When she was little, she would insist on adopting vegetables from the grocery store and carrying them with her everywhere.
The winter squashes would last until she lost interest in them, but I'd have to steal the eggplants and papayas from her arms while she slept once they started to rot.
She's now 6' tall and almost 15, but she still has these tendencies.
Recently, when we were in Vancouver visiting her older brother (my #2 kid) we spied a display of enormous pomelos at a market. I knew as soon as I saw them, strange, green and huge, that she'd have to have one.
The substantial green pomelo hung out with her in her room for a couple of days before I suggested we eat it. She's more of a rational adult than an obsessive toddler these days, so she agreed.
But I had no idea what a pomelo was exactly.
Turns out it's ancient.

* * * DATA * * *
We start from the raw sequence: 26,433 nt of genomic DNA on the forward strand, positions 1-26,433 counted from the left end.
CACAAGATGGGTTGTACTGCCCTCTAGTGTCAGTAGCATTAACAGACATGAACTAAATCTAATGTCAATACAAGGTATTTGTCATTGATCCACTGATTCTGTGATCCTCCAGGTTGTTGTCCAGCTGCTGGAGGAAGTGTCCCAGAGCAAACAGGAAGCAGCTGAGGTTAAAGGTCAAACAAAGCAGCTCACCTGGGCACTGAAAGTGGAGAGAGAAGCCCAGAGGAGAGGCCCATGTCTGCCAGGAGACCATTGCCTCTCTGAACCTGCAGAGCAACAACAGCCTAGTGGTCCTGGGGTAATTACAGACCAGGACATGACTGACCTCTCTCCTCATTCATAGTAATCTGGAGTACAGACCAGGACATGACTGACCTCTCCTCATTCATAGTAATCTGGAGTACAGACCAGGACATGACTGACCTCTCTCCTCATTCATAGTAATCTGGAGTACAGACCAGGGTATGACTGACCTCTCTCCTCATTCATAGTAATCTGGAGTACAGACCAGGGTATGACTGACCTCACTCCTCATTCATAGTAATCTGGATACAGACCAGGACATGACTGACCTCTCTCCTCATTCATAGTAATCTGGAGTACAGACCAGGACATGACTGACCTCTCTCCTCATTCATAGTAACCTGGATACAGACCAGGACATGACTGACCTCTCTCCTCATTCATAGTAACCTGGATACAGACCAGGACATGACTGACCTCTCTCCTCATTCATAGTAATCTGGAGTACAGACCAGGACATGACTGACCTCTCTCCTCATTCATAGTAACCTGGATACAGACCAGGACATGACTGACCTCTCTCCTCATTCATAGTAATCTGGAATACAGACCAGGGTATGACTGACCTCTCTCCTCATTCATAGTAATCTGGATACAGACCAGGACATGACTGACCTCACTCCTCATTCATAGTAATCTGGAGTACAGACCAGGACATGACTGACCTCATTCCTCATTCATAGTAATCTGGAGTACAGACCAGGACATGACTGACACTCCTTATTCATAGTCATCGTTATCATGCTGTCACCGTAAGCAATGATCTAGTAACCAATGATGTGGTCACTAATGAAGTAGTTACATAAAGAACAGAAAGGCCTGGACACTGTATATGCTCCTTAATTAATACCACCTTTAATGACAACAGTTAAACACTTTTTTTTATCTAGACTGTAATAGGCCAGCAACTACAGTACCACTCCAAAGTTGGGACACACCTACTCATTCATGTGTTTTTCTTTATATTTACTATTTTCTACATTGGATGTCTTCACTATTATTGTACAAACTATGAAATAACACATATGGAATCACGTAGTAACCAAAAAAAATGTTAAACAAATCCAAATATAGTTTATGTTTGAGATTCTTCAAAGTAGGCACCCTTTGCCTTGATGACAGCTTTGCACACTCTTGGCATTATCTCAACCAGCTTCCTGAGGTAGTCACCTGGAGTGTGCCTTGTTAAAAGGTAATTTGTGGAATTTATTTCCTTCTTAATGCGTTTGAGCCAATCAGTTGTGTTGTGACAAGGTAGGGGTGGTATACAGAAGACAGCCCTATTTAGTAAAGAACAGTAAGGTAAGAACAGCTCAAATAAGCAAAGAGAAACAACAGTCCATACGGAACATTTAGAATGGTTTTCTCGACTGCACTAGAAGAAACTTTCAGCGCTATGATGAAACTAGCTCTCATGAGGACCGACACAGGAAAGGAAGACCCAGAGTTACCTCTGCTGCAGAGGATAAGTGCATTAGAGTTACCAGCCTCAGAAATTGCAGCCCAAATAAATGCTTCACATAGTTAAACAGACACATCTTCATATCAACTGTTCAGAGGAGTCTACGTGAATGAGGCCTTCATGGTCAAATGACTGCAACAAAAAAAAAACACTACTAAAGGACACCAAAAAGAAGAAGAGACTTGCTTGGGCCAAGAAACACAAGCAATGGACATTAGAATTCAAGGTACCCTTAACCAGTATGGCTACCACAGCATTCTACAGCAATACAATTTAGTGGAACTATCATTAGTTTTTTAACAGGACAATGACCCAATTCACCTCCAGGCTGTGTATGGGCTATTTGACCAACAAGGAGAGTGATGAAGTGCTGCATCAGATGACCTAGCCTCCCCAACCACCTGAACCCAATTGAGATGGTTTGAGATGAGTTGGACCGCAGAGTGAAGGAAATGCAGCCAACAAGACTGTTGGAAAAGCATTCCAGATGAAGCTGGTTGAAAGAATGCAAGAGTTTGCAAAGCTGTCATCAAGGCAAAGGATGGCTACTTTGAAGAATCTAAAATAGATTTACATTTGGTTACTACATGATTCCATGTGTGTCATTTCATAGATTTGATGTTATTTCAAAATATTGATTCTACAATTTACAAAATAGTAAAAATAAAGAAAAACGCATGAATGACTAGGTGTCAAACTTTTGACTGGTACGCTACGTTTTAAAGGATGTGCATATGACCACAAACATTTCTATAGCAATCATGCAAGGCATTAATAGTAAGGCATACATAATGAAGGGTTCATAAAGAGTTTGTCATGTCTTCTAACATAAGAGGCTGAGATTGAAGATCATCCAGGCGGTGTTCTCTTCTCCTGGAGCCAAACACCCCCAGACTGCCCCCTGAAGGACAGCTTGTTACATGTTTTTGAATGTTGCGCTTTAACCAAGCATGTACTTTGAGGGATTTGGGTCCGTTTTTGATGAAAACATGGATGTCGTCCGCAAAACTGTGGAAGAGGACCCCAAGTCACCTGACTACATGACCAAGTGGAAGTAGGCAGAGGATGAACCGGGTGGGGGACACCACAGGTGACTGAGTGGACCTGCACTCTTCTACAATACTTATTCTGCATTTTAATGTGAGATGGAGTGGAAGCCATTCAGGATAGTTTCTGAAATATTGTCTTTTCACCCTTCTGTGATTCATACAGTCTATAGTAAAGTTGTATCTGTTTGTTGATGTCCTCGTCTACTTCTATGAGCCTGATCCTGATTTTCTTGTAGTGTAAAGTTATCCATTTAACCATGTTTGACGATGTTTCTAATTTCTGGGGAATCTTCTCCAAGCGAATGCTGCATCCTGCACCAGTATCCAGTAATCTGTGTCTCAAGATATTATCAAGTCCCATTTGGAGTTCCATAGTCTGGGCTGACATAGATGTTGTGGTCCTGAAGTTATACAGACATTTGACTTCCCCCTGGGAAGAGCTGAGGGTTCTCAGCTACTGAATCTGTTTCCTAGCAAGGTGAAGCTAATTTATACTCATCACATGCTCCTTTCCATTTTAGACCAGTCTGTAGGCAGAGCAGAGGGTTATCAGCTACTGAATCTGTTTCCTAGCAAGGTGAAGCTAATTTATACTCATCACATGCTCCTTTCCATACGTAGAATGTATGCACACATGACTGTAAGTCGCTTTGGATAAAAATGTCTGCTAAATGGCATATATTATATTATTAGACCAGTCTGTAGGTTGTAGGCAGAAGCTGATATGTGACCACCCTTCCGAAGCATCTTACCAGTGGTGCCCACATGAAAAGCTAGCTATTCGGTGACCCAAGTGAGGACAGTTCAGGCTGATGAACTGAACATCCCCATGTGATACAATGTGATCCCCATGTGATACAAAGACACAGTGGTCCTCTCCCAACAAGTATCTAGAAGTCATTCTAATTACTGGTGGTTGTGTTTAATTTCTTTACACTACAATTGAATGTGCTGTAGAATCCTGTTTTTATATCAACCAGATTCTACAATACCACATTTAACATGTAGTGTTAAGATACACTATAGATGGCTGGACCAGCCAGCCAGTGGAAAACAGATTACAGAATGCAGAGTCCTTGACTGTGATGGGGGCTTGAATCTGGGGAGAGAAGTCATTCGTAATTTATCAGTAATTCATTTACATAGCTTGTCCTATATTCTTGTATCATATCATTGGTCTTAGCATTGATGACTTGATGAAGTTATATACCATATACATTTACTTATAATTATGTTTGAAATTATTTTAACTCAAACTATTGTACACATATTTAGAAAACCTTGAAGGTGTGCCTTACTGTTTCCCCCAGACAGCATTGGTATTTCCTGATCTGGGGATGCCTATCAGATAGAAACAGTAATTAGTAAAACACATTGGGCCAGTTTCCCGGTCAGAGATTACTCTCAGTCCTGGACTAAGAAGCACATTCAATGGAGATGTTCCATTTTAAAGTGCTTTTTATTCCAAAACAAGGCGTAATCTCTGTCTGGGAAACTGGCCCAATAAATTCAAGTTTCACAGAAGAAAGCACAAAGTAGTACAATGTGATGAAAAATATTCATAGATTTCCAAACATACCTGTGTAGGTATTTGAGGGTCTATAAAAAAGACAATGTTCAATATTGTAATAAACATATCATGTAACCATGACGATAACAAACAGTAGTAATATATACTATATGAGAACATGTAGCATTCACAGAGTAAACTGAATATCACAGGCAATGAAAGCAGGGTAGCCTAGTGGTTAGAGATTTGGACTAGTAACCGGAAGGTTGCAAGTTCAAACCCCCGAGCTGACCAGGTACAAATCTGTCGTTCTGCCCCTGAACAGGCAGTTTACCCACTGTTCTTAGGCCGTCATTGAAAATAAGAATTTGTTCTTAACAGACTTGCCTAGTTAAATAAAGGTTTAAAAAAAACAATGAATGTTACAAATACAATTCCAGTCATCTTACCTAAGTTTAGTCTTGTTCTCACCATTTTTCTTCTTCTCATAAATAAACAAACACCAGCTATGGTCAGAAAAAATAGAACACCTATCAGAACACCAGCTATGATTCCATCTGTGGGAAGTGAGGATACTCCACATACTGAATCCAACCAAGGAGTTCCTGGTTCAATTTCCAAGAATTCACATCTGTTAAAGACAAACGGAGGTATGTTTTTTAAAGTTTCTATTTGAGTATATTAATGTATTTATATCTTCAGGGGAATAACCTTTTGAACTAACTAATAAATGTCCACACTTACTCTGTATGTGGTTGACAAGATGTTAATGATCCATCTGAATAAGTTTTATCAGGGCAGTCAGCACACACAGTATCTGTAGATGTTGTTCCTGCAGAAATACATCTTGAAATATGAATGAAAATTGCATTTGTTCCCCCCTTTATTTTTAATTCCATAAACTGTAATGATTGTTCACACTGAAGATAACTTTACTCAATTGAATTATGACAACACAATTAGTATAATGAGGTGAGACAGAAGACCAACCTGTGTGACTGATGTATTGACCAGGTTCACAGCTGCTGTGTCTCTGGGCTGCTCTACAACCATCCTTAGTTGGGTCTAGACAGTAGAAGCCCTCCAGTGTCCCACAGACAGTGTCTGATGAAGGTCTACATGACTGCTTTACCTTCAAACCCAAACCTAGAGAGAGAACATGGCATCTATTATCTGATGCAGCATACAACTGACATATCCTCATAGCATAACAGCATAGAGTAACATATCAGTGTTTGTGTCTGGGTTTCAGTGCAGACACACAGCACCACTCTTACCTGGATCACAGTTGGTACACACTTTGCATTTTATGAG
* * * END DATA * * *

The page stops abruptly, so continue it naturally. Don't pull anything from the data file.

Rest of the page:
One of the three original citrus species, in fact, along with citron (which is fairly inedible) and mandarin.
So there's no doubt pomelos were an ancestral food source for people in South East Asia, where they originated.
I now know that oranges are a hybrid of mandarins and pomelos, and grapefruits a further iteration, a hybrid of oranges and pomelos.
Their Latin name Citrus Maxima is appropriate, as pomelos can apparently get even bigger than the one recently adopted by my kid: they can weigh as much as 4½ lbs each.
This pomelo recipe was 100% inspired by my various children. When I consulted my #1 kid, she told me the secret to sweetening a grapefruit is to add salt, not sugar.
And I contributed too, because when in doubt I figure just add Balsamic Vinegar & run it (whatever 'it' may be) under a broiler!
Toasted Balsamic Pomelo
from Biohack u
- 1 Pomelo
- 2 tablespoons Balsamic Vinegar
- 2 pinches salt
Preheat the broiler to 500.
Slice the Pomelo in half, like a grapefruit. Also, like a grapefruit, separate each section from the surrounding membrane with a sharp knife.
Place the Pomelo halves, cut side up in a baking dish, Pour 1 tablespoon of Balsamic Vinegar over each half, and sprinkle a pinch of salt over top.
Place the Pomelo under the broiler for 10 minutes, until slightly scorched & steaming.
Enjoy hot or cold.